Call for Papers: “Literary Pro-vocations: Nuruddin Farah Five Decades On”


2020 will be the 50th anniversary of the publication of From A Crooked Rib, Nuruddin Farah’s first novel and the first Somali novel, which put this Horn of Africa author and his country on the world literary map. Farah was disconcerting to the establishment at the outset. Was the author a man or a woman – Mr or Ms Farah? As an unknown young writer from the periphery of the periphery, what entitled him to trouble the literary and political status quo?  When African writers wrote the postcolony through male subjectivity, why did Farah fictionally inhabit the body of a young nomadic girl? When realism was the dominant African narrative mode, why was Farah resolutely (post)modernist? With the publication of his forthcoming novel, North of Dawn in December 2018, Farah will have written 13 novels, a non-fiction work on the Somali diaspora, and play scripts. His early and mid-career fiction has elicited considerable scholarship tending to foreground feminist and thematic readings, weighings in of the politics-aesthetics debate, and considerations of literary techniques. The later Farah has also generated studies from geocritical, ecocritical, and animal studies vantage points, with notable attention to Farah’s Mogadiscio by scholars of literary urbanism. 

“Provocateur” Farah has unsettled the face of African literature; but how might an alternative pro-vocation of Farah present itself?  What is called forth from the career that spans five decades, and the novels as artefacts? What will present itself if we provoke Farah’s literary provocations? Points of departure may include and go beyond the following: 

  • Literary cliques: Farah is slightly younger than the triumvirate of Achebe, Soyinka and Ngugi. What, apart from roughly ten years, keeps him outside of the centre of the African literature canon? What might the contours of the conversation be among Achebe, Soyinka, Ngugi and Farah?
  • Frames of reference: Why think Farah with Achebe, Soyinka, and Ngugi? Why not think Farah with desert and international nomad networks including writers like the Libyan Ibrahim al-Koni, the Saudi Abd al-Rahman Munif and the Egyptian Sabri Moussa? Why think Farah with Achebe, Soyinka, and Ngugi? Why not think Farah with Flora Nwapa, Buchi Emecheta, Ama Ata Aidoo and Mariama Bâ? What might the contours of these other conversations be?
  • Teaching Farah: Why teach Farah? Why not teach Farah? In a literature class, in a history class, in a gender studies class, in an African studies class, in an Islamic studies class, in a creative writing class.
  • The journey out: Farah has been in exile from Somalia since 1974. Farah’s fictions have gradually moved from a claustrophobic location in Mogadiscio, with forays into the Somali countryside, to the Horn of Africa and East Africa more generally, with the forthcoming novel set in Norway. Why the telescoping out? Why does Farah not count among the growing roll call of diasporic Afropolitan writers?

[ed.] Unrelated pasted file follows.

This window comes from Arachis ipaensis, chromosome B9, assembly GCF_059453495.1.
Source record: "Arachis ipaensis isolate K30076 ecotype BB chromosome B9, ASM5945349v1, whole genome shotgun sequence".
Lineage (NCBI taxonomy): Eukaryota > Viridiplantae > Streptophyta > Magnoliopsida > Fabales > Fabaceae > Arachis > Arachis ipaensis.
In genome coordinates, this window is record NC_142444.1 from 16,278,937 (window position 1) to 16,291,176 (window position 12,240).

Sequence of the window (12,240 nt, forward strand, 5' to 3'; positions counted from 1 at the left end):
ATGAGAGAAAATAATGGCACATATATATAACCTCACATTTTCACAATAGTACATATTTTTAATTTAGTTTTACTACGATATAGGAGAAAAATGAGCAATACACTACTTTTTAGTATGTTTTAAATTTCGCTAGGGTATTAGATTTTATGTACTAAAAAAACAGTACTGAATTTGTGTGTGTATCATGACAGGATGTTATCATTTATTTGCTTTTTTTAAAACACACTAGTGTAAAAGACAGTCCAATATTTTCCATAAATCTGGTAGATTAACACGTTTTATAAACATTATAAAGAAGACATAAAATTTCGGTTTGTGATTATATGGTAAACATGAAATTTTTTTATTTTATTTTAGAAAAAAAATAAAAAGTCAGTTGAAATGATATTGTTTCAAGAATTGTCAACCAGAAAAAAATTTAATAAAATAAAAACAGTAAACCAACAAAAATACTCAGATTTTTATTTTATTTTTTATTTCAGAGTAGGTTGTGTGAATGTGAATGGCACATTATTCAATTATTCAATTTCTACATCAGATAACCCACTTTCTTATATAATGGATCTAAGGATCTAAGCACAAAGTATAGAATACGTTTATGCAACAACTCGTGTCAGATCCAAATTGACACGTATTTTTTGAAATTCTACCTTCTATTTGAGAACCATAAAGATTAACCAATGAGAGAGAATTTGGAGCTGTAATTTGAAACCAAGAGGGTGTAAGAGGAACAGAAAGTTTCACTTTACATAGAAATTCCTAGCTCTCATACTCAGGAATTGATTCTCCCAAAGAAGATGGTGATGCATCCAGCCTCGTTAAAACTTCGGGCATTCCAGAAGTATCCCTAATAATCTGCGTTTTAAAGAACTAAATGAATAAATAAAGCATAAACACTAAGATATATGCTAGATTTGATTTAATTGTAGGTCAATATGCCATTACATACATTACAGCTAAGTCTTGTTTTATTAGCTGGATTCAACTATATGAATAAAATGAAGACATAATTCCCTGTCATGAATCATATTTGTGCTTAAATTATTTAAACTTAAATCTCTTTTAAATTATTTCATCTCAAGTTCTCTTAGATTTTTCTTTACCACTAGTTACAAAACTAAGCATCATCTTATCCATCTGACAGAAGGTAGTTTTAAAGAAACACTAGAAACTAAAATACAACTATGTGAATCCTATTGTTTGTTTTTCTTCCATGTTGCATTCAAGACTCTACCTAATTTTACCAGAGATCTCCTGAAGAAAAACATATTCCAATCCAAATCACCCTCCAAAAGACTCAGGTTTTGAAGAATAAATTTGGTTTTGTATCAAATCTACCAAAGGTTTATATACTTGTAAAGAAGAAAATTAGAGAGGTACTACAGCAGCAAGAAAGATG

• Generic Farah: Reflections on Farah the novelist. Reflections on Farah the essayist.
  • Farah and the growing Somali literary scene: Farah’s place in the development of a Somali national literature.
  • Farah and the growing Somali literary scene: Farah’s place in the development of a post/transnational Somali literature.
  • Posthumanist Farah: Sensing the more-than-human.
  • Post-Cartesian Farah: Affective twists and turns.
  • New-materialist Farah: Novels as artefacts. Privileging process over product – HOW do we read Farah? HOW does Farah make us read?

Research essays of no more than 6 500 words, including notes and works cited, or creative engagements with Farah’s oeuvre in the form an essay of not more than 3000 words are invited for submission by 30 April 2019. All submissions should be in English, using MLA 8th edition citation guidelines. (Please note that 8th edition MLA varies considerably from earlier MLA guidelines.) Authors must also ensure that their submissions adhere to all the requirements listed in the author guidelines of Tydskrif vir Letterkunde.  

PLEASE SUBMIT FOR CONSIDERATION AN ABSTRACT OF NOT MORE THAN 250 WORDS BY 30 NOVEMBER 2018. Your abstract should be accompanied by a cover letter indicating your name, institutional affiliation, full contact details, and a brief biography. All queries and submissions should be sent to Fiona Moolla at

No page fees will apply for this special issue. 

For full TL author guidelines, please visit the website: 

Editor Biography: Associate Professor F. Fiona Moolla is a lecturer in the English Department at the University of the Western Cape. She is the author of Reading Nuruddin Farah: The Individual, the Novel and the Idea of Home. Woodbridge, Suffolk: James Currey, 2014, among other publications.